How to Enjoy Your Creativity & Overcome Your Fear of Failure

The fear of failure is common among artists. It can cripple your progress and make you feel stuck. Fear can hinder your ability to master your craft and make you hesitant to draw. You might think...

My art is not good enough!

Most artists feel tied to their work and output. It becomes a part of their identities.

We often say that...

"I am an artist."

Rather than...

"Art is an important part of my life."

Some of us might feel like failures when our drawings don't turn out how we imagined them. Or when our skills don't match the level of beauty we aspire to create.

Every artist that I have spoken to has felt this way at some point.

The dread of creating another bad drawing can creep into your practice. You might start to fear failure, leading to procrastination or not sharing your work.

For some people, this sense of dread can become so overwhelming that they give up on creating art altogether. Or it might manifest as an art block.

It can start to feel like...

"My art is not good enough. Therefore, I'm not good enough."

Fundamentally, this fear stems from shame.

So, what do we do to protect our egos? We choose the safer approach to our art to avoid these uneasy feelings. It might look like continuing to practise the same methods repeatedly. Use the same materials that we are comfortable with. Practising the same techniques we know will get us a good drawing. Share drawings we know will get us the praise and adoration we long for.

Sharing art online


However, our art can stagnate when we choose an easy path. The only way to keep growing is to challenge yourself. It won't be comfortable, but it's certainly more rewarding.

Here are four tips for those who feel trapped in these feelings of hopelessness:

Redefine Failure

An essential part of overcoming failure is developing a new perspective. Instead of seeing a lousy drawing as an absolute disaster, look at it as an opportunity to learn and grow. What did this 'bad' artwork teach you? How can you improve your next drawing with the lessons learnt in this piece of work?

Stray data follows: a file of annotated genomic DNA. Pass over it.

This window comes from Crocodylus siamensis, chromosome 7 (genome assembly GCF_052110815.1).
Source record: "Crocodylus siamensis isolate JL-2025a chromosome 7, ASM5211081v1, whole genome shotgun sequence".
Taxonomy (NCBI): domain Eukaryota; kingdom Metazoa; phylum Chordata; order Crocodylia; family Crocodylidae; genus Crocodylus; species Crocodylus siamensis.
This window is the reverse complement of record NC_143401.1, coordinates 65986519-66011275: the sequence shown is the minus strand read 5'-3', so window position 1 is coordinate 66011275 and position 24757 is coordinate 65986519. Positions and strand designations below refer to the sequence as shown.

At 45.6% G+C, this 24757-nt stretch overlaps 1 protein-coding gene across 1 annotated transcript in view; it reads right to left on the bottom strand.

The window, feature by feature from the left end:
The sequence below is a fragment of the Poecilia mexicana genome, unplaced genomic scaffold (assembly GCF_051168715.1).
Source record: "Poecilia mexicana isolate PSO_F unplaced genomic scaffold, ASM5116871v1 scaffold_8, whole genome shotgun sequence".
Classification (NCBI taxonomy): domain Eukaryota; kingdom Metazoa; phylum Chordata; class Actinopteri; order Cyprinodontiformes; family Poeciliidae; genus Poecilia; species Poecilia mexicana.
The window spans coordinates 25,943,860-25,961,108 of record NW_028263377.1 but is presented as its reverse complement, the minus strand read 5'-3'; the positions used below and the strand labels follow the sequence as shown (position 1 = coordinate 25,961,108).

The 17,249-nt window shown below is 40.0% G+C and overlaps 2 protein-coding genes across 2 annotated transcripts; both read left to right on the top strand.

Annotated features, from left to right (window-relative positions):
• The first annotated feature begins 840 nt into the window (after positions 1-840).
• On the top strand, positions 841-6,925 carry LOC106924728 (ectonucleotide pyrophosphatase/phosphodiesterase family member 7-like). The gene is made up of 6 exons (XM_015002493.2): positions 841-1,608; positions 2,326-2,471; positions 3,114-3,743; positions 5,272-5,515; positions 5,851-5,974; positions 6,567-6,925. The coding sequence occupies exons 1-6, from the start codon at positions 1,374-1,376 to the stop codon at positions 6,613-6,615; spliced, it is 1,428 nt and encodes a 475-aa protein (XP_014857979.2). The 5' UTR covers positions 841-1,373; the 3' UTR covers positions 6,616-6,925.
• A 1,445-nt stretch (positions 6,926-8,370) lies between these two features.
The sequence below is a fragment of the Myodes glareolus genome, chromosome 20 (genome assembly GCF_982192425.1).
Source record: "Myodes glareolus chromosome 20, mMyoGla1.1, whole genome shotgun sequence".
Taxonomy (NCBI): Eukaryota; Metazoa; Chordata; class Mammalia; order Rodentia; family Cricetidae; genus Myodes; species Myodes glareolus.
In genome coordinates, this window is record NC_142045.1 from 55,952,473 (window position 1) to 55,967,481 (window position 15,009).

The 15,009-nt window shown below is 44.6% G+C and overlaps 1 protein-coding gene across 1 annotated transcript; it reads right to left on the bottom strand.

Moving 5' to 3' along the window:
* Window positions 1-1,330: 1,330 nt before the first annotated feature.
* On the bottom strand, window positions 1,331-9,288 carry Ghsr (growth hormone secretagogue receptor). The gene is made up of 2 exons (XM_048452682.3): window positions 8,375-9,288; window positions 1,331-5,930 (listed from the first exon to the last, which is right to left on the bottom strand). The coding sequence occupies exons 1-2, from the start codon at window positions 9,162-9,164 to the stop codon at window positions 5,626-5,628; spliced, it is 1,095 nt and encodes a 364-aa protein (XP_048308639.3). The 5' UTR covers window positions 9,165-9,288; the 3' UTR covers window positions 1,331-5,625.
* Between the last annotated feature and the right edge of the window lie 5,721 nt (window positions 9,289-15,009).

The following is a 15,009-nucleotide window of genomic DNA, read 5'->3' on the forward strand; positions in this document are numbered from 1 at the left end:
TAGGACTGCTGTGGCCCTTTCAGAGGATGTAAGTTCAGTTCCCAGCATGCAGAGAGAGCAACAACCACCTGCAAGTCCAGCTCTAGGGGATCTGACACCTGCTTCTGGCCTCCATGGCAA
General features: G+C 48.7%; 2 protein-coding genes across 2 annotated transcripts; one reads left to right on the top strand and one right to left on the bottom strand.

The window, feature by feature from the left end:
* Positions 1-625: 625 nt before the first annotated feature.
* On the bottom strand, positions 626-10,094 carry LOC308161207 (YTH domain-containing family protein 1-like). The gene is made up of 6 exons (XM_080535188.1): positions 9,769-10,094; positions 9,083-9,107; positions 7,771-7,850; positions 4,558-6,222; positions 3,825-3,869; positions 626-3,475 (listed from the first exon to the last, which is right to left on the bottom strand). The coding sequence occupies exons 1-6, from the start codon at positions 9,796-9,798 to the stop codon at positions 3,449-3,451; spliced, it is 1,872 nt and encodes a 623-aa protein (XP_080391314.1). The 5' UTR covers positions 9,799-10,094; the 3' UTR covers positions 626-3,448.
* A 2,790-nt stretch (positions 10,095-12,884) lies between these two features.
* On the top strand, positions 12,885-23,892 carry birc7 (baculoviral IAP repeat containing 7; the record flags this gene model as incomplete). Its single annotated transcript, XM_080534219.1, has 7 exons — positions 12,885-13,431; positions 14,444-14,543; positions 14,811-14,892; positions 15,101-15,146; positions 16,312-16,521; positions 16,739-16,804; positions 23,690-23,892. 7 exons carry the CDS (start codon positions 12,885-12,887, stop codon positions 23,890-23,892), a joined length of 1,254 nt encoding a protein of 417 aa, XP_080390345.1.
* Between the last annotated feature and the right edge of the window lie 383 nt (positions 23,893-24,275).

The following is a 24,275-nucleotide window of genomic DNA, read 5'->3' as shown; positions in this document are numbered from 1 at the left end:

Our inner critic can be a foe or friend. You can discount your inner critic and carry on sketching, but you might miss a chance to learn valuable lessons. Or you could show it some consideration and see its remarks as a learning moment rather than an insult.

Redefine Success

Sometimes people focus so hard on not failing that they don't even try. I have often caught myself frozen in space when I feel a drawing is not working out how I wanted it to. In time, I have learnt to stop seeing my 'successes' and 'failures' in black and white and developed a growth mindset.

Remember to view failure as a part of learning. Try to embrace learning new skills and the challenges it brings. Even the artists you respect started with little talent but grew themselves through persistence and hard work.

In a growth mindset, challenges are exciting rather than threatening. So rather than thinking, oh, I'm going to reveal my weaknesses, you say, wow, here's a chance to grow.
- Carol S. Dweck

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Plan for failure

Feeling fear and doubt is a part of the artistic process. If you never tried anything new, you could stay safe. But there's no fun in that!

Your sketchbook is the perfect place to experiment and try new things – plan time to 'fail' in your sketchbook. Try a new media. Attempt not to use an eraser. Try a subject that you usually don't endeavour. Learn a new artistic skill, such as the complex subject of perspective.

draw in a sketchbook

Take Time to Reflect

Sometimes, no matter what you do, you struggle to create art. You feel creatively blocked! To combat this feeling, take some time off. Spend some time doing other creative activities such as craft making, writing, journaling or learning an instrument.

During your break, journal about what got you into making art. Try to find that original spark that made you fall in love with art. Go back and look at the artists that inspired you to become one yourself.

Journaling about art

In my late 20's, I felt creatively stuck. So I took up other hobbies and did not draw for a few years. I told myself that I was too busy to sketch. As time passed, I missed drawing so much! Eventually, I started to sketch again. Drawing felt like a compulsion because it was the missing part of my life.

Taking a break can be a wonderful reminder that falling out of love with your art because of fear or uncertainity doesn't always last. It could return refreshed, compelling, and reinvigorated.

Being courageous in your artistic practice can feel shaky, scary and vulnerable. But it's the only way we grow in our work.

It's only in retrospect that we get to enjoy the fruits of our courageous experiments. Feelings of doubt, fear and uncertainty prove that you deeply care about your art. And what a wonderful feeling that is!

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